August 19, 2011
Q. I am a 19-year-old college student. I was not really into religion very much until my dorm mates convinced me to go with them to the Catholic student center for Mass. I have begun to appreciate what the Catholic Church has to offer and would like to know more. Some friends of mine have told me that, as a gay male, the Catholic Church would not welcome me, but I find it hard to believe that being gay would preclude me from being a practicing Catholic. Can you help me with this? (Tennessee)
A. Your instincts are right. You would be most welcome in the Catholic Church, which believes strongly in the dignity and value of each person.
With regard to homosexuals in particular, the Catechism of the Catholic Church (No. 2358) says clearly: “They must be accepted with respect, compassion and sensitivity. Every sign of unjust discrimination in their regard should be avoided.”
In 1997, the Catholic bishops of the U.S. authored a document titled “Always Our Children,” which offers guidance especially to parents of homosexuals and to pastoral ministers. They note that, generally, homosexual orientation “is experienced as a given, not as something freely chosen,” that it can result from a variety of factors (genetic, hormonal or psychological), and that a homosexual orientation by itself is neither moral nor immoral.
At the same time, though, the church has consistently taught that homosexual acts are not permitted, and it references such scriptural passages as Genesis 19 (God’s condemnation of the men of Sodom) and Romans 1:27 (“Males did shameful things with males”).
The church’s conclusion is that, in the words of “Always Our Children,” “It is God’s plan that sexual intercourse occur only within marriage between a man and a woman.”
This means that a Catholic homosexual has a special challenge in being called to live a chaste and celibate life, and for that reason there are groups in the church (the Courage website, for example, and the Catholic Association for Lesbian and Gay Ministry) that offer guidance and support in meeting that challenge.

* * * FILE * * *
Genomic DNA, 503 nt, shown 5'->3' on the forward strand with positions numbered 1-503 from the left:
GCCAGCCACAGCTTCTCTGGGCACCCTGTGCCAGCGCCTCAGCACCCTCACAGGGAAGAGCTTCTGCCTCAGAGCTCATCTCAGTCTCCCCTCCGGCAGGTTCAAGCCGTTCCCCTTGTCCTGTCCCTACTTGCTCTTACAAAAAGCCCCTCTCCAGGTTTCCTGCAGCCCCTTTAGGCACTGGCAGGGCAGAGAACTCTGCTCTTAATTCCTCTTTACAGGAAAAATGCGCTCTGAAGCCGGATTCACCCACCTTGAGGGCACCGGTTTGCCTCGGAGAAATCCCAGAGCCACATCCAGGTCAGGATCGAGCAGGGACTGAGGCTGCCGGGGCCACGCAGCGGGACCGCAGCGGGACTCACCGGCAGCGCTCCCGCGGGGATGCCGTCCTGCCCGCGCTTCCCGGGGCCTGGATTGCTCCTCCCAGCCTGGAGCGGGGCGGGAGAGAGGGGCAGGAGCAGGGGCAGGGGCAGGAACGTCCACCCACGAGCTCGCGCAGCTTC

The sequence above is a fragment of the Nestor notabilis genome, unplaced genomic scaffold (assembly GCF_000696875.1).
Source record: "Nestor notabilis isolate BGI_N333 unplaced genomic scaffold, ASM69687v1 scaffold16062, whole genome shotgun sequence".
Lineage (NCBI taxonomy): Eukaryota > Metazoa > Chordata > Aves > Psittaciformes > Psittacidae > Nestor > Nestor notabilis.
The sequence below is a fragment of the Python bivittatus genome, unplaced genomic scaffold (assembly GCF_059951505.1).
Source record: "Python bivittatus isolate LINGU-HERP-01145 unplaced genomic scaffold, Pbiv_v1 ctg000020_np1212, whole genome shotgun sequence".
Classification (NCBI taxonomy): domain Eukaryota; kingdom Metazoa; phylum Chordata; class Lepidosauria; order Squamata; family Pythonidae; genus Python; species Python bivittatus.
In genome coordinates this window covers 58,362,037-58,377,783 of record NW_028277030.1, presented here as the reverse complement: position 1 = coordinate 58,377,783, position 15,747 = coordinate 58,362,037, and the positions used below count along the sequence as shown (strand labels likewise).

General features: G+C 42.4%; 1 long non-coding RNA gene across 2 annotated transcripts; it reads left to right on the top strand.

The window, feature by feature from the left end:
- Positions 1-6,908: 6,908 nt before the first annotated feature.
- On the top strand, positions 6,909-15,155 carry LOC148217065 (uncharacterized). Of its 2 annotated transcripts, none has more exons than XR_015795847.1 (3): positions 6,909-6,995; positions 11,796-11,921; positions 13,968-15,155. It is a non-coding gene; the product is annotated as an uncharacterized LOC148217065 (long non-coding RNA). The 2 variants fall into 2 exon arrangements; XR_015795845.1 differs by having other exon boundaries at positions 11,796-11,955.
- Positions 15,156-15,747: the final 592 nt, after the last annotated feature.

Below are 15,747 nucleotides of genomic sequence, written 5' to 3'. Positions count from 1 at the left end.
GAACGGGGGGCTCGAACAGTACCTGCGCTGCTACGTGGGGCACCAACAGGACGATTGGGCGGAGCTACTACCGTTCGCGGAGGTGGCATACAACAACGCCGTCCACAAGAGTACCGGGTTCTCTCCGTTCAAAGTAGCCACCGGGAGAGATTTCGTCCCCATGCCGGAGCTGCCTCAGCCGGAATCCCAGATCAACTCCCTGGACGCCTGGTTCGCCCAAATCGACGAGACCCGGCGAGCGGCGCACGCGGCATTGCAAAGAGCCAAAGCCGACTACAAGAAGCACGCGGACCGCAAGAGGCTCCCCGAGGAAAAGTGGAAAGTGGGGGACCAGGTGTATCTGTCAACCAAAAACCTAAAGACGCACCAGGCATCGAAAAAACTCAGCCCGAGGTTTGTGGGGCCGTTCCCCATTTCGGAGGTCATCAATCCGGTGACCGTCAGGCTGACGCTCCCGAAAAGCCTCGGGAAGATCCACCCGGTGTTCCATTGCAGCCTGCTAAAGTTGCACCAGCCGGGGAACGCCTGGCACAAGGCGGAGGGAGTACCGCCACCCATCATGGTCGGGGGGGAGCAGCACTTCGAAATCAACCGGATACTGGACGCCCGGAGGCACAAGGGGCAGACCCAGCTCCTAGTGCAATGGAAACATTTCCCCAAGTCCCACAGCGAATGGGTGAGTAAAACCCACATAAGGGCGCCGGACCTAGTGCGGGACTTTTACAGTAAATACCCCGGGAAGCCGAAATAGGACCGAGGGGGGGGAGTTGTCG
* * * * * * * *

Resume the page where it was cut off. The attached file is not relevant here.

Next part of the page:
Q. Can you explain the Catholic Church’s position on cremation? (Albany, N.Y.)
A. The Catholic Church, while it prefers a traditional burial or entombment of the body of the deceased, does permit cremation. That teaching is most succinctly expressed in the church’s Code of Canon Law, which states:
“The church earnestly recommends that the pious custom of burying the bodies of the dead be observed; it does not, however, forbid cremation unless it has been chosen for reasons which are contrary to Christian teaching” (No. 1176, Section 3).
In the ancient civilized world, cremation was the norm in nearly every nation. The Catholic Church, however, did not allow it because of its belief in the resurrection of the body.
In 1963, however, an instruction from the Vatican’s Holy Office lifted the ban on cremation but did not allow any prayer or ritual to be used with the cremated remains so any services had to be held in the presence of the body of the deceased, with cremation following.
But in 1997, the bishops of the United States applied for and received permission from the Vatican to have memorial Masses celebrated in the presence of cremated remains. (Pastorally, the bishops felt, this would allow mourners to have something of the deceased present when gathering for a final farewell.)
Today, at a memorial Mass, the “cremains,” as they are called, are most often placed on a small table near the altar and in front of the paschal candle, which reminds mourners of Christ’s resurrection and our own.
Reasons for cremation vary. In some sections of the nation, there is a shortage of burial spaces. Also, many seniors who live in northern states winter in the South; should they die there, it is less burdensome to ship cremains home for burial rather than a body.
Finally, and this is the reason most often cited, a cremation is usually quite a bit less costly than a traditional burial in a casket.
The church specifies that cremated remains are to be treated with the same reverence as the body of a deceased; this means that the cremains are to be placed in a worthy vessel and, following the religious services, to be buried or entombed in consecrated ground. (They are not, for example, to be kept on a mantelpiece or scattered in the deceased person’s favorite park.)
(Questions may be sent to Father Kenneth Doyle, the new “Question Corner” writer, at email@example.com and 40 Hopewell St., Albany, NY 12208.)